Dead Rhetoric: In previous interviews with some other musicians in the thrash field, they often cite the fact that audiences seem to clamor worldwide to Sepultura live – where seeing the band ends up be an annual event or pilgrimage they look forward to. How does that make you feel, and what do you get out of performing live that differs from the studio work?

Kisser: It feels like the Grateful Dead (laughs). Like the Sepultura circus. No, it’s great – it’s been 35 years of a career. We have so many different types of fans, older fans that are still with us, other fans who don’t listen to the band or style anymore because of the changes. It feels so great that we are still here, even after so many changes – technological changes with the music business, how we sell music today compared to thirty years ago. We’ve survived member changes, managers, record label changes -because we love what we do, we love our music, and we love the challenge. It’s driven by challenge. In art, the comfort zone is always the worst thing that can happen. We always instigate the challenge, the new things we could achieve and do. I think that’s why Sepultura albums are so different from each other, we don’t like to follow or copy any formulas that we have used in the past. Of course we have the experience of working with great producers and doing the right and wrong things, we learn of course.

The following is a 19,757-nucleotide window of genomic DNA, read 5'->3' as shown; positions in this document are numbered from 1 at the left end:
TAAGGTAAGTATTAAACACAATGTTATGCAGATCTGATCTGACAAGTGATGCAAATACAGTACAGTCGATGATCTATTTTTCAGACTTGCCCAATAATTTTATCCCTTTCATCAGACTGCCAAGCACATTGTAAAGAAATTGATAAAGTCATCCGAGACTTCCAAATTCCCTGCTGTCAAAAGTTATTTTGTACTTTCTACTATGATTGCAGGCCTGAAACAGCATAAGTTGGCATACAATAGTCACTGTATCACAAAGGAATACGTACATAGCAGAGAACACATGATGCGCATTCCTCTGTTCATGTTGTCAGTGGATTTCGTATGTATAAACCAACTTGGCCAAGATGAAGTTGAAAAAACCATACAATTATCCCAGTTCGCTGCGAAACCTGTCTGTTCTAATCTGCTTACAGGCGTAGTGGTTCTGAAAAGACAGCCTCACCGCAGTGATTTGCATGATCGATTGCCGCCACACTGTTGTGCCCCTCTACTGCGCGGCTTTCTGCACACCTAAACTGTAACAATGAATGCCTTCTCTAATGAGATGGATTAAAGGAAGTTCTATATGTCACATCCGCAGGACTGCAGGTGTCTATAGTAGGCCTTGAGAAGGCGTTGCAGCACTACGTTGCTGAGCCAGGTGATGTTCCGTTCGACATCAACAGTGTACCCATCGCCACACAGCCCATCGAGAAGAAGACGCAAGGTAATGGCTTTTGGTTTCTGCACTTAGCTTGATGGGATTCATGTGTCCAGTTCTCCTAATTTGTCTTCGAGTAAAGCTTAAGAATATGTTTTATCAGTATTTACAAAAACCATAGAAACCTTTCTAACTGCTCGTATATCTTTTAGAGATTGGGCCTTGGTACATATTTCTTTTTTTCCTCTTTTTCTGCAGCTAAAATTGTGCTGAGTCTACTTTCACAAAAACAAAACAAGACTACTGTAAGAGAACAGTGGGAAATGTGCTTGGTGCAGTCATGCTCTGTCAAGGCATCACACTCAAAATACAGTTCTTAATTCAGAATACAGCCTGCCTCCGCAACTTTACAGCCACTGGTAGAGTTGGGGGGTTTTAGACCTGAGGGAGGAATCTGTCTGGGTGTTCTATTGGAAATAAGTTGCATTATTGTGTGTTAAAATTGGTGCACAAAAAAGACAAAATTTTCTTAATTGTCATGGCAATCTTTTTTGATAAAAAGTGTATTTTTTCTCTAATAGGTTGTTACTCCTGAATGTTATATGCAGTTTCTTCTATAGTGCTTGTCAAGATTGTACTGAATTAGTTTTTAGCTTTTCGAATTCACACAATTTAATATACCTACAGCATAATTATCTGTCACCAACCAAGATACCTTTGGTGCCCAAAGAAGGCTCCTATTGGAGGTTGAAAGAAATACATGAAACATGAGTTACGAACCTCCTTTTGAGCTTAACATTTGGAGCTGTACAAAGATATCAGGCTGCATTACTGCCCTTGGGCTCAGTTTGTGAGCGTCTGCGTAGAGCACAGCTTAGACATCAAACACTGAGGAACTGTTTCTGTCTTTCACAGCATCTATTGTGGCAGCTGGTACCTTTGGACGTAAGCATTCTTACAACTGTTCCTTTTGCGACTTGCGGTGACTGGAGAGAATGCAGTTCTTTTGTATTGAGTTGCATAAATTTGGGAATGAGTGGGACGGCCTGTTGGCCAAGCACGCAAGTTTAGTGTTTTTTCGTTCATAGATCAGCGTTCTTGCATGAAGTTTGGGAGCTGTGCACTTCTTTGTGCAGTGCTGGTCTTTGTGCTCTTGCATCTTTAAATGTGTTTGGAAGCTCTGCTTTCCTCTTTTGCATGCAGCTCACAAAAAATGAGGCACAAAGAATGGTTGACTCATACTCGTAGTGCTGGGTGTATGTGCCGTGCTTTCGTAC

The aspect of the present, of the new, of the unknown, that’s where you do new things. That’s where art really is, we go to the unknown territory where we create new things. And it’s great, as we have fans that follow those changes and really understand where we are coming from. The concepts really help the fans understand what we are talking about. It’s really exciting for Sepultura – we’ve put out two songs from the album, and the feedback has been amazing. We usually don’t get that kind of response for the singles, it creates this new expectation for the band as well as the fans, which is great.

Dead Rhetoric: Do younger musicians or bands ever seek you out for tips and advice when it comes to their activities, either on a musical or business level – and if so, what types of things do you talk to them about?

Kisser: Yes, sure. People ask for tips, and business-wise it’s really hard to say because every band has a way of doing things. There’s not a formula, it doesn’t exist one way. What works for Metallica is not going to work for Sepultura or work for Death Angel. Each one of us has our own way of doing business for good or bad. You are going to find your way, and find the right people. That’s key to find good partners that are going to stay with you and have the same type of objectives and goals, really to build something together.